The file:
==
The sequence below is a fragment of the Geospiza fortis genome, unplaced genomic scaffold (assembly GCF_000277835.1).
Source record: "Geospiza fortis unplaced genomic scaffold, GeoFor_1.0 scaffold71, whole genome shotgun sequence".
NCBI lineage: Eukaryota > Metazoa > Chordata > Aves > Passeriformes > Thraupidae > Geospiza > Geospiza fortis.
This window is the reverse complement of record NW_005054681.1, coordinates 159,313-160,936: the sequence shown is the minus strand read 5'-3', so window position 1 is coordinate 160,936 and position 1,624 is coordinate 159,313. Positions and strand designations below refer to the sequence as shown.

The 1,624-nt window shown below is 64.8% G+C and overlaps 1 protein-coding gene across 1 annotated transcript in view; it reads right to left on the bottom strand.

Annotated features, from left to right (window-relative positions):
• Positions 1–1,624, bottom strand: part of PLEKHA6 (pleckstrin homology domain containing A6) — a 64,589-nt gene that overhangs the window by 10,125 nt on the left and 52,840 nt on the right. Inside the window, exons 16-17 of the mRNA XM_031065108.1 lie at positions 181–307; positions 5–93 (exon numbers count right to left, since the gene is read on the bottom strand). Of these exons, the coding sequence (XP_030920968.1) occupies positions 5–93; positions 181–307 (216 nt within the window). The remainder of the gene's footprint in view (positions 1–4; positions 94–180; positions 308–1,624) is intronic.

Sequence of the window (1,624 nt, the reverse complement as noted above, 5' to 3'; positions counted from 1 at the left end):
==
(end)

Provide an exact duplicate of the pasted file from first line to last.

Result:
The sequence below is a fragment of the Geospiza fortis genome, unplaced genomic scaffold (assembly GCF_000277835.1).
Source record: "Geospiza fortis unplaced genomic scaffold, GeoFor_1.0 scaffold71, whole genome shotgun sequence".
NCBI lineage: Eukaryota > Metazoa > Chordata > Aves > Passeriformes > Thraupidae > Geospiza > Geospiza fortis.
This window is the reverse complement of record NW_005054681.1, coordinates 159,313-160,936: the sequence shown is the minus strand read 5'-3', so window position 1 is coordinate 160,936 and position 1,624 is coordinate 159,313. Positions and strand designations below refer to the sequence as shown.

The 1,624-nt window shown below is 64.8% G+C and overlaps 1 protein-coding gene across 1 annotated transcript in view; it reads right to left on the bottom strand.

Annotated features, from left to right (window-relative positions):
• Positions 1–1,624, bottom strand: part of PLEKHA6 (pleckstrin homology domain containing A6) — a 64,589-nt gene that overhangs the window by 10,125 nt on the left and 52,840 nt on the right. Inside the window, exons 16-17 of the mRNA XM_031065108.1 lie at positions 181–307; positions 5–93 (exon numbers count right to left, since the gene is read on the bottom strand). Of these exons, the coding sequence (XP_030920968.1) occupies positions 5–93; positions 181–307 (216 nt within the window). The remainder of the gene's footprint in view (positions 1–4; positions 94–180; positions 308–1,624) is intronic.

Sequence of the window (1,624 nt, the reverse complement as noted above, 5' to 3'; positions counted from 1 at the left end):